Thursday, October 29, 2015

Secrets and Seawalls - Funded and Performed!

We did it!

Not only did we surpass our fundraising goal for Secrets and Seawalls, but we created and performed the work in and among the ocean front buildings of Fort Tilden, The Rockaways.

It was an amazing day! The weather started off questionable, but turned into an utterly perfect day for dancing and watching dance on the beach.

Here are photos by Homer Frizzell in an album on Facebook
And, for you reader... a few choice shots of dance in unusual and inspiring spaces.
Video to follow soon enough...
Callie Ritter flying in Act 2, photo by Danielle Brock

Secrets and Seawalls, dancers Zachary Denison and Michelle Micca photo by Homer Frizzell
Secrets and Seawalls, dancer Michelle Micca / photo by Homer Frizzell

Secrets and Seawalls, dancer Lonnie Stanton / photo by Homer Frizzell

Secrets and Seawalls, dancers Callie Ritter, Lonnie Stanton, Katie Brennan /  photo by Homer Frizzell

Secrets and Seawalls, dancer Callie Ritter  / photo by Homer Frizzell

Secrets and Seawalls, dancers Lonnie Stanton, Zachary Denison  /  photo by Homer Frizzell

Sunday, October 04, 2015

Finding the ending - Secrets and Seawalls

Hi loves,
We are in the midst of an exciting time for Secrets and Seawalls - I've set the goal to complete the work by mid-October - we are perfectly on schedule to make that happen.

Currently there are two things at work -
First, we need some support from those of you that love us... the dancers are in rehearsal with me every day for two weeks to make this happen so we can premiere the work in The Rockaways on October 25th -- would you consider supporting this amazing project with these incredible dancers?

And, second, as I work to complete this dance I find that I am going back to the basics of where this work appeared: Hurricane Sandy, questions of NYC's seawalls from 9/11, information, secrets and this long-adored Ranier Maria Rilke poem are all elements from which this amazing work is growing....
poem by Rainer Maria Rilke, dancers from left: Lonnie Stanton, Zachary Denison, Michelle Amara Micca

Thursday, June 11, 2015

Why Flashmobs, and why in NYC?

In New York, we move through our days close together on the subway, quickly on the sidewalk and the escalator, dodging through Whole Foods, standing on line at Trader Joes, having a drink with friends, dinner with family and a show with a date.

Our lives are close-up, close-knit, and connected.

What happens when joy surprises us in our days?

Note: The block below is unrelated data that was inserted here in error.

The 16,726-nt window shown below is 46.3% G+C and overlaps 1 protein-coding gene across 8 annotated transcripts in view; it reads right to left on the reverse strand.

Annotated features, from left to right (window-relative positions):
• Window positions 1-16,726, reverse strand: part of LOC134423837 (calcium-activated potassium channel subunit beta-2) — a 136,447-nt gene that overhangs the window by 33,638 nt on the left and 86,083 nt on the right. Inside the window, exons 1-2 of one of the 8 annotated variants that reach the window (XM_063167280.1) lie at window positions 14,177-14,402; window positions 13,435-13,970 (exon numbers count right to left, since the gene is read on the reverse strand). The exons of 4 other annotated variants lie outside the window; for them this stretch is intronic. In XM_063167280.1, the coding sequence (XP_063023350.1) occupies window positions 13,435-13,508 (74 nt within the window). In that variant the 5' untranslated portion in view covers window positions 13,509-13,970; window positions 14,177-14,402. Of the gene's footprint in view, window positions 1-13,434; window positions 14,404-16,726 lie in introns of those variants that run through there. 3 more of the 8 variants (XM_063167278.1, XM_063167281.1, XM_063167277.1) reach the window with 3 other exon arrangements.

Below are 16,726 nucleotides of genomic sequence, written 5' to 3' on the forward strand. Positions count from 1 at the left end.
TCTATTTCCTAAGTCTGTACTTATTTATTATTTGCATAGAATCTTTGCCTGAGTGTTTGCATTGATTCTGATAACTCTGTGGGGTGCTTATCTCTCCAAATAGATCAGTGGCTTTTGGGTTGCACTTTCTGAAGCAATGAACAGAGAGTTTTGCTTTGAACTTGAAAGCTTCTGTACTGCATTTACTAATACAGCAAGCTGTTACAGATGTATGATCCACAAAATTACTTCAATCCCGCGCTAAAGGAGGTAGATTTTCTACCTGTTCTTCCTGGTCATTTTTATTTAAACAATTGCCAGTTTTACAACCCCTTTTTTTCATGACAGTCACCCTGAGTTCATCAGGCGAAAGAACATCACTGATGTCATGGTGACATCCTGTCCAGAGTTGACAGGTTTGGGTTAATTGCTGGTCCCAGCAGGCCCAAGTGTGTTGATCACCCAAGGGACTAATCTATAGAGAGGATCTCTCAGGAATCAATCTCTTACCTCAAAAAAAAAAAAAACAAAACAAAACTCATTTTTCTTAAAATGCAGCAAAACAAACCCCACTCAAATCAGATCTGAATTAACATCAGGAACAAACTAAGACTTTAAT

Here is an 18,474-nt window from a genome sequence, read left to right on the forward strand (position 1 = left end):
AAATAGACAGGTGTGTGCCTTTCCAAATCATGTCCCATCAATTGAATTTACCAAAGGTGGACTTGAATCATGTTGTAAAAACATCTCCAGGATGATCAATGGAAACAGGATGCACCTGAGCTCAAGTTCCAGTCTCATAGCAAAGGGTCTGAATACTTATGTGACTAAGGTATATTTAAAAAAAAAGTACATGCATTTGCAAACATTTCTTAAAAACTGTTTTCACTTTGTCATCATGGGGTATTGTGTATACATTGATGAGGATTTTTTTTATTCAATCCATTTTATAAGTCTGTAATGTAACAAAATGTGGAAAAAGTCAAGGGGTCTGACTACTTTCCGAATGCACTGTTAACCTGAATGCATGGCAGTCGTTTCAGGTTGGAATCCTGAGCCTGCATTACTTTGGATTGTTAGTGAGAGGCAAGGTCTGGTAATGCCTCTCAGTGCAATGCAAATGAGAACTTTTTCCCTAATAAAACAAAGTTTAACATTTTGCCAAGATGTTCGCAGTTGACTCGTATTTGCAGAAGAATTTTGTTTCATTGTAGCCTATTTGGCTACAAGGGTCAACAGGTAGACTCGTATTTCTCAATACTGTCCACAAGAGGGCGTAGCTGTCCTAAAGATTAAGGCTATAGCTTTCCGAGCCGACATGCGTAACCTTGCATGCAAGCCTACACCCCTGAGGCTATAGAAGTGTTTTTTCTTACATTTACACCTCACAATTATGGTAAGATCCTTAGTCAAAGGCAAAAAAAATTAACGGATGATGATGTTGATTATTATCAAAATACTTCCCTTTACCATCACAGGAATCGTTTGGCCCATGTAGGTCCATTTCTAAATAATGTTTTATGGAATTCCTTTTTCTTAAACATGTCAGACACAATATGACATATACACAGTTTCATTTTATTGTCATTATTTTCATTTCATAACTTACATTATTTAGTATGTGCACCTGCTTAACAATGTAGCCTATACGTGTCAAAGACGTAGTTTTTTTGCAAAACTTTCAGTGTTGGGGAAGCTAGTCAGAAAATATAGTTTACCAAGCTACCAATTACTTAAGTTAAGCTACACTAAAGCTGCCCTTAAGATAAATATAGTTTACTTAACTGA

Those NY moments when a little one is dancing to music in a subway station, a talented teen singing their heart out, a fantastic horn section in Union Sq. or street dancers with So You think You Can Dance level skills performing for you and 50 others on the A train?

You get a special moment of knowing. 

Knowing it is all because we have a connected, walkable city, a city celebrated in diversity of styles, cultures, foods and ways of emoting.

Now take one more step with me. 

What happens when one person, then three, then 10, then 20 begin dancing?  
When joyful, spontaneous celebration takes over Bryant Park for 4 minutes – Then what?
Smiles. Cheers. Laughter. 

I am a choreographer. I make flashmobs.  I do it because I have a fantastic company of dancers, a dedicated group of flashmobbers and a love of creating spontaneous joy.

Joy emanates from New Yorkers who have just been dancing and the New Yorkers who have been watching.  Smiles. Cheers. Tears. Laughter. It is utterly, beautifully, undeniably contagious.

Pure joy; the reason why so many people have flashmobs on their bucket list! 

New York is huge, full, rushing and busy – yet it has so much space – space for parades, street fairs, civil disobedience and dancing.

This dancing is what I can offer you – I will invent and scheme with you to bring joy to a location, shifting that space and time into a New York Moment of your own.

This is our city.  Here, anything, and any joy, is possible. Let’s dance NYC.

Sunday, September 14, 2014

Secrets and Seawalls --- Full production at Adelphi University

Dear ones,
It has been a while -- in that time we've had two residencies at Adelphi - one to create the first act of Secrets and Seawalls, the second to add the production elements so the full vision can be understood.

Over all -- though many challenges happened along the way -- and truthfully, I thought I might be done with making dances and New York City and theaters and my patience for the pain of invention may have been seriously tested...... It all came out right in the end....

Because this happened: